Safety and Training
Like so many of the BCA articles I share, this is an example of a really common behavior: risking a calamity to avoid a marginally bad certainty. In other words, pilots accepting a 2% risk of death to avoid a 100% risk of moderate embarrassment. That's the wrong decision, but I won't tell you I know how to solve the problem. You want to not penalize people for making a "safer" decision, but sometimes that safer decision comes at the end of a chain of terrible decisions. If a pilot creates a mess by diverting to a major international airport, because they were low on fuel, you want to praise them for not pushing on into fuel starvation, but they also chose to get low on fuel. It's never an accident. It's a problem.
My students often think "road" when it comes time to simulate forced landings. Road (and beaches) are generally pretty bad choices. Roads are very, very often surrounded by power lines you won't see until it's too late. They're also teeming with 3000+ pound steel vehicles filled with people who didn't agree to assume the risks of general aviation. Pick something else. Even the roof of a large warehouse would be better.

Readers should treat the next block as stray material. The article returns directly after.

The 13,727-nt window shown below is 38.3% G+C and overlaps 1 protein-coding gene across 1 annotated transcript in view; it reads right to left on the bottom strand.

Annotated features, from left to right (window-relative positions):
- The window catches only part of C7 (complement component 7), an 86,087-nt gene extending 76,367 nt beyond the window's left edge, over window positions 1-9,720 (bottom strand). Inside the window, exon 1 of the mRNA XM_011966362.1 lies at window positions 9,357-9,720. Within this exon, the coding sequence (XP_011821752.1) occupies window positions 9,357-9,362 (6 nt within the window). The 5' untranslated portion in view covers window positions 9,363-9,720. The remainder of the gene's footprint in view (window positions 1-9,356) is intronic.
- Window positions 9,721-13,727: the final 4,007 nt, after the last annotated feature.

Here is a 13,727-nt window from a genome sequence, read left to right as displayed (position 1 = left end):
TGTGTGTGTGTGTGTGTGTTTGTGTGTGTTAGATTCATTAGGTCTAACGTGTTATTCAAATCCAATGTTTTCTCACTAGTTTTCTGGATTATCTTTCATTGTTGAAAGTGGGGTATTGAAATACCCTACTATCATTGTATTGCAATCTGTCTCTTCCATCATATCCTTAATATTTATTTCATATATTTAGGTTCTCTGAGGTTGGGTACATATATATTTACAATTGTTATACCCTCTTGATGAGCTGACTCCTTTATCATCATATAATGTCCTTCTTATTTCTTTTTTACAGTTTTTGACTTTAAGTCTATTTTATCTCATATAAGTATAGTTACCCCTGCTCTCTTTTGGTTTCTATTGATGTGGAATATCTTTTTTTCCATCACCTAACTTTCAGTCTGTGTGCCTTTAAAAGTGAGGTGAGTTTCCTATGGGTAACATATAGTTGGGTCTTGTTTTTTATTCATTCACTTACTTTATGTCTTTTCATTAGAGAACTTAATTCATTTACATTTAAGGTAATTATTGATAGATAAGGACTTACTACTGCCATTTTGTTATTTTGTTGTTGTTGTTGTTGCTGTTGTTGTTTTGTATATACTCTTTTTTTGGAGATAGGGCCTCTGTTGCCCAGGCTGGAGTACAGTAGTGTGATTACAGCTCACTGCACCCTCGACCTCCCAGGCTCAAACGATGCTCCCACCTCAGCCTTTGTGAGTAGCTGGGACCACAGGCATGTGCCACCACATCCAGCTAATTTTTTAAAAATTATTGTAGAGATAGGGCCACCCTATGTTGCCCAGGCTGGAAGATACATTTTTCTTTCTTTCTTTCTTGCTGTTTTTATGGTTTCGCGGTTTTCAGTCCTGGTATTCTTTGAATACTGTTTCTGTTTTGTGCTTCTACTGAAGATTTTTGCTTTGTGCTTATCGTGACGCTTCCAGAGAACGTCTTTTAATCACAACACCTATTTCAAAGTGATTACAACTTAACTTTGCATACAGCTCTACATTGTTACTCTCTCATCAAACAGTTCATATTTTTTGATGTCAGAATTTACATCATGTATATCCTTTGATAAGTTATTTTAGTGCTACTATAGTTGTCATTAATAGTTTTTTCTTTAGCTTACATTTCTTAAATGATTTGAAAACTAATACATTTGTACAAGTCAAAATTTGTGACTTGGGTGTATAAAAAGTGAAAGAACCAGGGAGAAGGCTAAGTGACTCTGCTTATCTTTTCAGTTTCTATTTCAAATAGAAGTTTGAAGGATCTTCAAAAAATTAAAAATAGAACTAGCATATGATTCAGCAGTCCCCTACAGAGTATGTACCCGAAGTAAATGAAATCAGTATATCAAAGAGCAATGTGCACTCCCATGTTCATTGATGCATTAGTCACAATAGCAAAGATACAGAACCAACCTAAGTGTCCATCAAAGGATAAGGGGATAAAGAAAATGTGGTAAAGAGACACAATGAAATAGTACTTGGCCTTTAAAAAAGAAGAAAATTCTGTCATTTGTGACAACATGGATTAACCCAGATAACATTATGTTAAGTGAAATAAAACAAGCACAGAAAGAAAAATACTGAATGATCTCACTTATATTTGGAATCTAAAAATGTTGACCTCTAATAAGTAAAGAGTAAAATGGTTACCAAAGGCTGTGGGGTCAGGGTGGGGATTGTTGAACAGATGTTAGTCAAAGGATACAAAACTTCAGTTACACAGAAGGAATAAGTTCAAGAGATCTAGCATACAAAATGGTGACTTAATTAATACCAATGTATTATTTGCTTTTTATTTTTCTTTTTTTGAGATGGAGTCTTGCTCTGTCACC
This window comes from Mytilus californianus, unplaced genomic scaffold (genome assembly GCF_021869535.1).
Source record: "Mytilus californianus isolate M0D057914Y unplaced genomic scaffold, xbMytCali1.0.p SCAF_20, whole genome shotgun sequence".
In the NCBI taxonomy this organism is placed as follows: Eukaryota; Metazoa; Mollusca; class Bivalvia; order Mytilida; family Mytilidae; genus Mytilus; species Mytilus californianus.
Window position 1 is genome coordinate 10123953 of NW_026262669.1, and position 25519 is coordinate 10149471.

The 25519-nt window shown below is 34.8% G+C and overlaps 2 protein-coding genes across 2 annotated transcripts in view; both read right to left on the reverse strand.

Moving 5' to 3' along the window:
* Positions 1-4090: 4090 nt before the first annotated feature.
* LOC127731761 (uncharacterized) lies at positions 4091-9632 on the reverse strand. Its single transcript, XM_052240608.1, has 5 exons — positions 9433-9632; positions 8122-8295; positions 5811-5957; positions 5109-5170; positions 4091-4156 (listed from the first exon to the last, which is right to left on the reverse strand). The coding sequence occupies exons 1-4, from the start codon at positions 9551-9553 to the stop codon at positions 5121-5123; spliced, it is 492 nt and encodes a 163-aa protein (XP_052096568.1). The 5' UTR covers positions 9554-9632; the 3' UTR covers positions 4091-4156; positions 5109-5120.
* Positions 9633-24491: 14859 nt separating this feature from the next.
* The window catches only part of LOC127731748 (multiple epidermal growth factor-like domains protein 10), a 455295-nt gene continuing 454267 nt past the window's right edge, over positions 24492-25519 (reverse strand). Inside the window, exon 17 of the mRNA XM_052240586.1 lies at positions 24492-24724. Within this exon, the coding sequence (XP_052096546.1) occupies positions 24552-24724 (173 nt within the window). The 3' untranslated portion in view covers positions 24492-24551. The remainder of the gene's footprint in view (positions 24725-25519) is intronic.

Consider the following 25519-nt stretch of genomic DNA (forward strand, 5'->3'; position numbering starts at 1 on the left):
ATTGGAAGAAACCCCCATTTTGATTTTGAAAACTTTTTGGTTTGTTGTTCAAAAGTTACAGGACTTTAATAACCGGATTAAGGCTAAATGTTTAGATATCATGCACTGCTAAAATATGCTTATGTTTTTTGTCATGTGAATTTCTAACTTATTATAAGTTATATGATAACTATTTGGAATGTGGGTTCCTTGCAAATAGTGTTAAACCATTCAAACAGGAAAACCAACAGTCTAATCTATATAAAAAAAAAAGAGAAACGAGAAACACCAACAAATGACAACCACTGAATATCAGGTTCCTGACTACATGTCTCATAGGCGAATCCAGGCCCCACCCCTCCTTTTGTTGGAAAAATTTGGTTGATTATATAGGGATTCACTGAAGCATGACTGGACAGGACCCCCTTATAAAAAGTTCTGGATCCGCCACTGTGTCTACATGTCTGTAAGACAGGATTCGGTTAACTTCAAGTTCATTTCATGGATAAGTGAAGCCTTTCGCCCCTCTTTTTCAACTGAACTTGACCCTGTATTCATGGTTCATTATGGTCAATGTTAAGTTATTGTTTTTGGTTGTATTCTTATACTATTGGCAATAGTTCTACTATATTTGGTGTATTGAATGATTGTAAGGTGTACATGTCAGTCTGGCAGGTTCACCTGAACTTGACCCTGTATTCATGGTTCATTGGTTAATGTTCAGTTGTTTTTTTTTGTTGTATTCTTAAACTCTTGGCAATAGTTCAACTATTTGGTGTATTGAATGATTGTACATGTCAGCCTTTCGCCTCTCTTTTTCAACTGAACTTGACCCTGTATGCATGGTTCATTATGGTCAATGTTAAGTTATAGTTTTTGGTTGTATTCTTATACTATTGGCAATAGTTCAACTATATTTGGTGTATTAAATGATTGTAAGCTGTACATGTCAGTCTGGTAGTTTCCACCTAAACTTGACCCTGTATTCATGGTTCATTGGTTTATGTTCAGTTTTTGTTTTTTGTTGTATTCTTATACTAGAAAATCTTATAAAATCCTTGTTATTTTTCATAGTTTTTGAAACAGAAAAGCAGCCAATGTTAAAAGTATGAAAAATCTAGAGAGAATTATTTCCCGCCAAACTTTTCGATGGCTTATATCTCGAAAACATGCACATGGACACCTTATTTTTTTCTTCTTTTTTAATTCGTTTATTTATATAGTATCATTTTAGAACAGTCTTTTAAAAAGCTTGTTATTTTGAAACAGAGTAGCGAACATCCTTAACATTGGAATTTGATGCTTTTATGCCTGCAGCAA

This is already the SOP for many multi-pilot operations, but the idea of applying it more rigorously in a single pilot environment is a good one.
I know you all like list-icles. The first item on the list is stunningly obvious, and yet a pervasive problem for student pilots. Trim. If you're going to be applying an elevator pressure on the yoke/stick in the same direction for more than 5 seconds, trim it. (We can have a debate about whether this applies to steep turns, but I find steep turns easier with trim.) I'm sure I ask most students why they aren't trimmed off at least once every lesson. For some students, it's close to 10 times. Don't answer. It's a rhetorical question.